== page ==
They have changed the disclaimer recently but it still makes many references to fiction in its website. The link above is from the internet archive-- I picked a date a random from last year and the disclaimer excerpt I mentioned matched verbatim.

    Sierra is well known for just throwing darts and making sometime plausible statements trying to garner clicks. They are every bit as accurate as the average psychic who makes the new year's predictions in the Enquirer.

    In other words, there is no new information to be had reading Sierra Equity Review and they have nothing to lose by saying anything.
    Aug 1 03:42 PM | 5 Likes Like |Link to Comment
  • MannKind: Let It Dip A Bit More, Then Cover/Buy [View article]
    OverSouled,

    The bulk of your our reply is well-reasoned but how did you decide to throw in a "last but not least" reference to Sierra Equity Review?

    As a hint as to the value of Sierra's predictions, read the first few sentences of their own disclaimer:

    "This website is for fictional and entertainment purposes only! Sierra World Equity Review and it’s publisher, do not accept payment to feature or recommend any stock. Nobody knows about our stock picks before they are published live on the website. ...."
    Jul 29 12:07 PM | 1 Like Like |Link to Comment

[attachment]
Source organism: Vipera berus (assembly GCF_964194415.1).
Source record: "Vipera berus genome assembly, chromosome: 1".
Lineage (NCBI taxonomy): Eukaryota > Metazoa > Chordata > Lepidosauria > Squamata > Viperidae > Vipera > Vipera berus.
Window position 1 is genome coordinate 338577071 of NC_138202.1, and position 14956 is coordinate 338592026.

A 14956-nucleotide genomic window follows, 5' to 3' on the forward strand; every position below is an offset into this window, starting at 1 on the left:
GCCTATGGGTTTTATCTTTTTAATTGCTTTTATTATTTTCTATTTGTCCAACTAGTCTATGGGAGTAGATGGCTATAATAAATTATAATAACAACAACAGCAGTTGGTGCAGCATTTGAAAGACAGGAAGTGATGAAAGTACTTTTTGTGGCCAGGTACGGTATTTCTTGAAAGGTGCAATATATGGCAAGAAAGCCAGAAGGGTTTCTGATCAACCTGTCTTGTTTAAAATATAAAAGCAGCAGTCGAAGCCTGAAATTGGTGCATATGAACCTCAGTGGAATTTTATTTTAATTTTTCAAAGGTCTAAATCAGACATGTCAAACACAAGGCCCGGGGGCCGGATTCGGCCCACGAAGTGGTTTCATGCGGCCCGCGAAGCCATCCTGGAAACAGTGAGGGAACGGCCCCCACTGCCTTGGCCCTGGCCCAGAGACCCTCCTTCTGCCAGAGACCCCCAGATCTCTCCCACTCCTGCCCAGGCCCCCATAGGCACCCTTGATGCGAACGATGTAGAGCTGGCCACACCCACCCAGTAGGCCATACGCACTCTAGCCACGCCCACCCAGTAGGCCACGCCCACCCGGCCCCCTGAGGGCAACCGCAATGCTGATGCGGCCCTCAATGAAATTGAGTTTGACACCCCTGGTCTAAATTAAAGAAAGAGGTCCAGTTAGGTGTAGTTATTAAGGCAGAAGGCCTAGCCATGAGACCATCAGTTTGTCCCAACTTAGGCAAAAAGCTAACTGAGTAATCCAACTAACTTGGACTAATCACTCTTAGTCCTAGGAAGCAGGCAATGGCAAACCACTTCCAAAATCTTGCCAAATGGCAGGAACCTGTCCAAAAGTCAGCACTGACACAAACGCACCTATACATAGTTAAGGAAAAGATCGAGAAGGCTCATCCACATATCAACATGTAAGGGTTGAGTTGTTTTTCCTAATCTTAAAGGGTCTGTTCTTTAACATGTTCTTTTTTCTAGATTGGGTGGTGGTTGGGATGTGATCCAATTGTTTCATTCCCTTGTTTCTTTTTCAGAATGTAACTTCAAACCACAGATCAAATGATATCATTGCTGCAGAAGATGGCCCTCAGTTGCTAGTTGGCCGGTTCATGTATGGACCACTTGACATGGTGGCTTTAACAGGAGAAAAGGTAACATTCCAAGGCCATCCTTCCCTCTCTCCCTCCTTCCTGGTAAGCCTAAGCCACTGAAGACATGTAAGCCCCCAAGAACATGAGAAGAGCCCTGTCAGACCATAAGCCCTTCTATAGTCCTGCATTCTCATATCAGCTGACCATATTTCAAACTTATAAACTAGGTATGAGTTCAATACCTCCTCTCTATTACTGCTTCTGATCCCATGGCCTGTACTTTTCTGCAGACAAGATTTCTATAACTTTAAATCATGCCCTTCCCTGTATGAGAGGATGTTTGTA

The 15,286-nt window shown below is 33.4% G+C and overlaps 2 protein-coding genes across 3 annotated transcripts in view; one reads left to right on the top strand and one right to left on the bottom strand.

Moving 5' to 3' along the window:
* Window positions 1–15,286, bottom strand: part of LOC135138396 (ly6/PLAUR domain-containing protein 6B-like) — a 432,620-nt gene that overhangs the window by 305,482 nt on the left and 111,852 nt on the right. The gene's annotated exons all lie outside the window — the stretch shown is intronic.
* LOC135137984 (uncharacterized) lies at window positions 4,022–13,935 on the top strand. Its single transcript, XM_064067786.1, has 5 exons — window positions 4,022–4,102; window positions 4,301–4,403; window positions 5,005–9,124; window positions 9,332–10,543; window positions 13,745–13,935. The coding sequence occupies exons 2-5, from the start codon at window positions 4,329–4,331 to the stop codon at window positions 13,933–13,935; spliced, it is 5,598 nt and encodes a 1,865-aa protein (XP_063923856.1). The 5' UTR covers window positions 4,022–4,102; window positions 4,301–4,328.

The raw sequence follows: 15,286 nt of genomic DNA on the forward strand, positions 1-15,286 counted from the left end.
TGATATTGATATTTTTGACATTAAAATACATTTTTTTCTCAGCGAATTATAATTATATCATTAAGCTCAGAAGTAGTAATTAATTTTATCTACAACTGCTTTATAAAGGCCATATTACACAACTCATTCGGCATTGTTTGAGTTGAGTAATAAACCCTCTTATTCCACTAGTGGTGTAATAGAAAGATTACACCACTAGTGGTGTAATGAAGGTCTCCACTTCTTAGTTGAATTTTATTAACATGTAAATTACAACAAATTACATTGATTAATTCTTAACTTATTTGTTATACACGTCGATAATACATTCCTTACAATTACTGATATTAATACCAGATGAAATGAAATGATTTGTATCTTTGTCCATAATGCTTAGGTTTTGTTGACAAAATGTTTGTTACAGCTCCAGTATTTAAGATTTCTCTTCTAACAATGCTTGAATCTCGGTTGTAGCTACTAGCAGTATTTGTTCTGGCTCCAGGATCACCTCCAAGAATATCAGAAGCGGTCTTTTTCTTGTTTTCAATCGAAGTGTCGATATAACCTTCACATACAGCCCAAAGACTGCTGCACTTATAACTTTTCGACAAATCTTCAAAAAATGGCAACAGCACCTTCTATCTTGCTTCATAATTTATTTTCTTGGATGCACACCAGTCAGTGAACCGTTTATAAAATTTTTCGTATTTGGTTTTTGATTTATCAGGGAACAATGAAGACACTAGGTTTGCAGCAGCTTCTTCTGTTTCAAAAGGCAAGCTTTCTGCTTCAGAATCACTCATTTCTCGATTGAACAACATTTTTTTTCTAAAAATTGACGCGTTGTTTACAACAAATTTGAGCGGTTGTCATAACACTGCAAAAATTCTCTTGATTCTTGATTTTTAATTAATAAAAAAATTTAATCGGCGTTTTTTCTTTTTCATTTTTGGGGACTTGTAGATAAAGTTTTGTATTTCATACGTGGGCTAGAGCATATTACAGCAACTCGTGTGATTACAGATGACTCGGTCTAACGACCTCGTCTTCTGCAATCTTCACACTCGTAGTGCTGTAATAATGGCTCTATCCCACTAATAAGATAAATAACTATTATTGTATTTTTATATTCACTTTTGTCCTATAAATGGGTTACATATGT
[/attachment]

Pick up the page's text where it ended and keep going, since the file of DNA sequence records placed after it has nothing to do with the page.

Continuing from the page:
• Whiting's Production Estimates Lead To $9.90 Fair Value For Trust II, 24% Downside [View article]
    MIchael, interesting take on WHZ. I appreciate the amount of work you put into it. I did see some things I tend to disagree with.

    One important number in your 3 scenarios seems unreasonable to me. The lease operating costs have not proven to be significantly correlated to oil prices. I've looked at the expenses at both of Whiting's trusts for lease operation as a % of total sales and though for the 1st two quarters of 2014, 38% is "correct", over the life of WHX and WHZ this percentage varies from just over 20% to well over 50%.


    The expenses vary with production and other factors, but the price of oil being high actually has a negative correlation. When oil was 20%+ higher back in 2008 WHX showed the lowest percentage lease operating costs-- in the low 20s. This skews both your 10% over and 10% under scenarios by a very substantial amount.